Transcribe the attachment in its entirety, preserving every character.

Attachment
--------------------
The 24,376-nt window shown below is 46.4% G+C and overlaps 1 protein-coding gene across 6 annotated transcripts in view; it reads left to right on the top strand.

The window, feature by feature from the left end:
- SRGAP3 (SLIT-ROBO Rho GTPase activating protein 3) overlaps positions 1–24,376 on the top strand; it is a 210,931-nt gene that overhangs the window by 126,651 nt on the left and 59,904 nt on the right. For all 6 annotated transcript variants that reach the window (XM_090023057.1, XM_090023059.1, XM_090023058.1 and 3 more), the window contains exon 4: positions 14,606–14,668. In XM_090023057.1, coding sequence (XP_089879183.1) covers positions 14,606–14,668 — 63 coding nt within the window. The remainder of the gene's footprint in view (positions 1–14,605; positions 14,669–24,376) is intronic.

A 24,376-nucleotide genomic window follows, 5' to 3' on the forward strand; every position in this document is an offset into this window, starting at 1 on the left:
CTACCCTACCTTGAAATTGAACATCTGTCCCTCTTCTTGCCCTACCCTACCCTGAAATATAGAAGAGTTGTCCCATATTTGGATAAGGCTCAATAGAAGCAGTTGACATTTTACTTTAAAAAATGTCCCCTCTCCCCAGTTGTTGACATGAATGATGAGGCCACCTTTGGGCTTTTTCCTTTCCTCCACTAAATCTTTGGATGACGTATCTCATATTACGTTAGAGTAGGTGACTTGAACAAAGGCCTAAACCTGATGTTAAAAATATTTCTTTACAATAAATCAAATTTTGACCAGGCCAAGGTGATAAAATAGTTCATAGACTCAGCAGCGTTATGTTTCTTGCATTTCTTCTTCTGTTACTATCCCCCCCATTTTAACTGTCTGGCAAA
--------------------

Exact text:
The 24,376-nt window shown below is 46.4% G+C and overlaps 1 protein-coding gene across 6 annotated transcripts in view; it reads left to right on the top strand.

The window, feature by feature from the left end:
- SRGAP3 (SLIT-ROBO Rho GTPase activating protein 3) overlaps positions 1–24,376 on the top strand; it is a 210,931-nt gene that overhangs the window by 126,651 nt on the left and 59,904 nt on the right. For all 6 annotated transcript variants that reach the window (XM_090023057.1, XM_090023059.1, XM_090023058.1 and 3 more), the window contains exon 4: positions 14,606–14,668. In XM_090023057.1, coding sequence (XP_089879183.1) covers positions 14,606–14,668 — 63 coding nt within the window. The remainder of the gene's footprint in view (positions 1–14,605; positions 14,669–24,376) is intronic.

A 24,376-nucleotide genomic window follows, 5' to 3' on the forward strand; every position in this document is an offset into this window, starting at 1 on the left:
CTACCCTACCTTGAAATTGAACATCTGTCCCTCTTCTTGCCCTACCCTACCCTGAAATATAGAAGAGTTGTCCCATATTTGGATAAGGCTCAATAGAAGCAGTTGACATTTTACTTTAAAAAATGTCCCCTCTCCCCAGTTGTTGACATGAATGATGAGGCCACCTTTGGGCTTTTTCCTTTCCTCCACTAAATCTTTGGATGACGTATCTCATATTACGTTAGAGTAGGTGACTTGAACAAAGGCCTAAACCTGATGTTAAAAATATTTCTTTACAATAAATCAAATTTTGACCAGGCCAAGGTGATAAAATAGTTCATAGACTCAGCAGCGTTATGTTTCTTGCATTTCTTCTTCTGTTACTATCCCCCCCATTTTAACTGTCTGGCAAA